While 4×4 utes are well suited to bush touring adventures, they don’t offer the comfort, cabin space or luggage security of a 4×4 wagon, so it’s little wonder adventuring families often opt for the latter. Here are the top-sellers so far this year (up until October).

Here are the five best-selling, bush-capable 4×4 wagons on the Aussie market.

  1. Toyota Prado – 15,627 sales Year To Date, October 2018

The Toyota Prado is Australia’s best-selling 4×4 wagon by a huge margin, outselling its slightly smaller and much more affordable sibling, the Fortuner, to the tune of more than five to one.

The Prado is a large 4×4 wagon offered in four model grades, ranging in price from $53,490 to $84,119, with seating for up to seven occupants. It has a traditional body-on-chassis structure with a live-axle rear end with coil springs and an independent front suspension (IFS) by way of double wishbones and coil struts.

Toyota Prado Range

Prado is exclusively powered by Toyota’s 1GD-FTV 2.8-litre four-cylinder turbo-diesel engine, which is the same unit used in Fortuner and HiLux. It makes a claimed 130kW of power at 3400rpm and 450Nm of torque at 1600-2400rpm when mated to a six-speed auto, or 420Nm at 1400-2600rpm when mated to a six-speed manual gearbox.

Regardless of transmission, all Prados feature a full-time 4×4 system with a lockable centre differential and two-speed transfer case. Maximum rated towing capacity is 2500kg with the manual gearbox or 3000kg with the auto.

The base-spec five-seat Prado GX comes standard with the six-speed manual transmission for $53,490 (the optional auto adds $3000). Standard equipment includes 17-inch alloy wheels with a full-size spare, 150L fuel capacity, power mirrors, front and rear mud flaps, keyless entry and start, air conditioning, Standard safety features include ABS, EBD, BA, Vehicle Stability Control (VSC), Traction Control (TRC), Trailer Sway Control (TSC), seven SRS air bags, reversing camera, engine immobiliser, air conditioned cool box, eight-inch colour touchscreen, satnav and Bluetooth connectivity. The optional auto variant is also equipped with a 4.2-inch Multi-Information Display, Toyota Safety Sense (Lane Departure Alert, Pre-Collision Safety System with pedestrian detection, Automatic High Beam and Active Cruise Control), Downhill Assist Control (DAC) and Hill-start Assist Control (HAC).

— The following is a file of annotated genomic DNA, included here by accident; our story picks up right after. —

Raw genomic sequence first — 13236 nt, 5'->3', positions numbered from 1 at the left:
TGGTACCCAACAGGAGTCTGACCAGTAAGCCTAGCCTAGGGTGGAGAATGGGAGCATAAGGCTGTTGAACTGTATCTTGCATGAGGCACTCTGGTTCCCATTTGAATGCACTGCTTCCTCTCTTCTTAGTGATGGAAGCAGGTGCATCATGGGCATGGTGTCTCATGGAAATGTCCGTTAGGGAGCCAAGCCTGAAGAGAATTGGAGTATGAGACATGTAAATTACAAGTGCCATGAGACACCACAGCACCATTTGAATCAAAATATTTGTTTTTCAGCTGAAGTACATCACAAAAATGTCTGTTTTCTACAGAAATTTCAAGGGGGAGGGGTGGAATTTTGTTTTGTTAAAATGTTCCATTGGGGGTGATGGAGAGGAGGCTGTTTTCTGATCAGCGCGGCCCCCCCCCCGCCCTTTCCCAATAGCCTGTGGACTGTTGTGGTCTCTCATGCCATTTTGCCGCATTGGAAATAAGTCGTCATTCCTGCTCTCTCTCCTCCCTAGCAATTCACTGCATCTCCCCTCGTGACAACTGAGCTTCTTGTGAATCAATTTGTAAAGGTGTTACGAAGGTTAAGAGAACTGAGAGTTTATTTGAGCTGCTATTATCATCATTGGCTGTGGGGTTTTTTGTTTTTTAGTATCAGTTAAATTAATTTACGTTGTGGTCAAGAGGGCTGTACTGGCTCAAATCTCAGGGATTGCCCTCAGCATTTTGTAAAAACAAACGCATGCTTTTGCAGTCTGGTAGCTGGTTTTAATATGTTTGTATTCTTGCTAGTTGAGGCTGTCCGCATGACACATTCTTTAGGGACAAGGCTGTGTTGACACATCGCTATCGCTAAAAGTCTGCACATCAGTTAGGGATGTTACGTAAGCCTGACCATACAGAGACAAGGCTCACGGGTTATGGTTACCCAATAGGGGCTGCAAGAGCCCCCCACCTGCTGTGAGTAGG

Toyota Prado Kakadu interior

The seven-seat Prado GXL starts at $59,990, or $62,990 with the six-speed auto and all the extras that entails. In addition to the equipment on the GX, the Prado GXL has auto-levelling Bi-LED headlamps with LED DRLs, LED fog lamps, privacy glass, premium steering wheel with phone and audio controls, three-zone climate-control air conditioning, rear parking sensors, rear diff lock (auto only) and an alarm system.

The $73,619 auto-only seven-seat Prado VX adds 18-inch alloy wheels, leather seat trim with power-adjustable heated and vented front seats, heated outer rear seats, Panoramic and Multi-Terrain Monitor, Auto-Dimming rear-view mirror, front parking sensors, blind-spot monitor, rear-cross traffic alert, refrigerated cool box and digital radio (DAB).

The top-spec $84,119 Prado Kakadu adds a tilt and slide moonroof, woodgrain-look steering wheel, Drive Mode Select, five-speed crawl control, Adaptive Variable Suspension (AVS), Multi-Terrain Select system (MTS), Kinetic Dynamic Suspension System (KDSS) and rear-seat entertainment.

While the Prado might not offer the on-road performance to match many of its rivals, it’s a comfortable and refined package that’s well suited to long-distance touring. It also offers strong off-road capability and, importantly for outback travellers, is backed by one of the most comprehensive dealer networks in Australia. There are also plenty of genuine and aftermarket accessories for the Prado to further enhance its bush-touring capabilities.

  1. Toyota LandCruiser 200 – 11,562 sales Year To Date, October 2018

The LandCrusier was once the undisputed King of 4x4s in Australia, and while that title may no longer be reflected in top-dog sales status, it’s still one of the most capable and trusted 4×4 wagons on the market. The LandCrusier 200 is available with either a 4.6-litre petrol V8 engine or a 4.5-litre twin-turbo-diesel V8 engine, and prices range from $78,190 to $120,330 depending on model grade.